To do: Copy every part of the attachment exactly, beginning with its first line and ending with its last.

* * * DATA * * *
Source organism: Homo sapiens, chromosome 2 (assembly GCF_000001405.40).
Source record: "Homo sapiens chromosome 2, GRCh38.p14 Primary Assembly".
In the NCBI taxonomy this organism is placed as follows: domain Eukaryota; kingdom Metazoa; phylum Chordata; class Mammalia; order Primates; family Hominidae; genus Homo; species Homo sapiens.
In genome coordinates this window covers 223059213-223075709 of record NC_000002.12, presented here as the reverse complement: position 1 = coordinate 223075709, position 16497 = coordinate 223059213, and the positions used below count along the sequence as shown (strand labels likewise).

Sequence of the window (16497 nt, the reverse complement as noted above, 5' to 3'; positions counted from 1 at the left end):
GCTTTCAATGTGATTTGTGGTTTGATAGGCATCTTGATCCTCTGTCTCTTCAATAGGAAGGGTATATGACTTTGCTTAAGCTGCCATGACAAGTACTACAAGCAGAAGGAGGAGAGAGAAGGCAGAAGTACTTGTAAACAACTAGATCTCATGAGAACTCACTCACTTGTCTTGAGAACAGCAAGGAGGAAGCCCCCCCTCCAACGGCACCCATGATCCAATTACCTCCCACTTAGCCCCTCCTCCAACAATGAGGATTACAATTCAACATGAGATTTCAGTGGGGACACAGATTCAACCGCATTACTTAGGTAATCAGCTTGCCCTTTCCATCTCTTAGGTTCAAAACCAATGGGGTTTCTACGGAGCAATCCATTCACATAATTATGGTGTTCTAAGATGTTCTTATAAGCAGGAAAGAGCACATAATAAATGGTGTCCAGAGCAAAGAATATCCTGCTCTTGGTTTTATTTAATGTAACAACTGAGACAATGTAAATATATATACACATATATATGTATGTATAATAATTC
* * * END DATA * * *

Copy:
Source organism: Homo sapiens, chromosome 2 (assembly GCF_000001405.40).
Source record: "Homo sapiens chromosome 2, GRCh38.p14 Primary Assembly".
In the NCBI taxonomy this organism is placed as follows: domain Eukaryota; kingdom Metazoa; phylum Chordata; class Mammalia; order Primates; family Hominidae; genus Homo; species Homo sapiens.
In genome coordinates this window covers 223059213-223075709 of record NC_000002.12, presented here as the reverse complement: position 1 = coordinate 223075709, position 16497 = coordinate 223059213, and the positions used below count along the sequence as shown (strand labels likewise).

Sequence of the window (16497 nt, the reverse complement as noted above, 5' to 3'; positions counted from 1 at the left end):
GCTTTCAATGTGATTTGTGGTTTGATAGGCATCTTGATCCTCTGTCTCTTCAATAGGAAGGGTATATGACTTTGCTTAAGCTGCCATGACAAGTACTACAAGCAGAAGGAGGAGAGAGAAGGCAGAAGTACTTGTAAACAACTAGATCTCATGAGAACTCACTCACTTGTCTTGAGAACAGCAAGGAGGAAGCCCCCCCTCCAACGGCACCCATGATCCAATTACCTCCCACTTAGCCCCTCCTCCAACAATGAGGATTACAATTCAACATGAGATTTCAGTGGGGACACAGATTCAACCGCATTACTTAGGTAATCAGCTTGCCCTTTCCATCTCTTAGGTTCAAAACCAATGGGGTTTCTACGGAGCAATCCATTCACATAATTATGGTGTTCTAAGATGTTCTTATAAGCAGGAAAGAGCACATAATAAATGGTGTCCAGAGCAAAGAATATCCTGCTCTTGGTTTTATTTAATGTAACAACTGAGACAATGTAAATATATATACACATATATATGTATGTATAATAATTC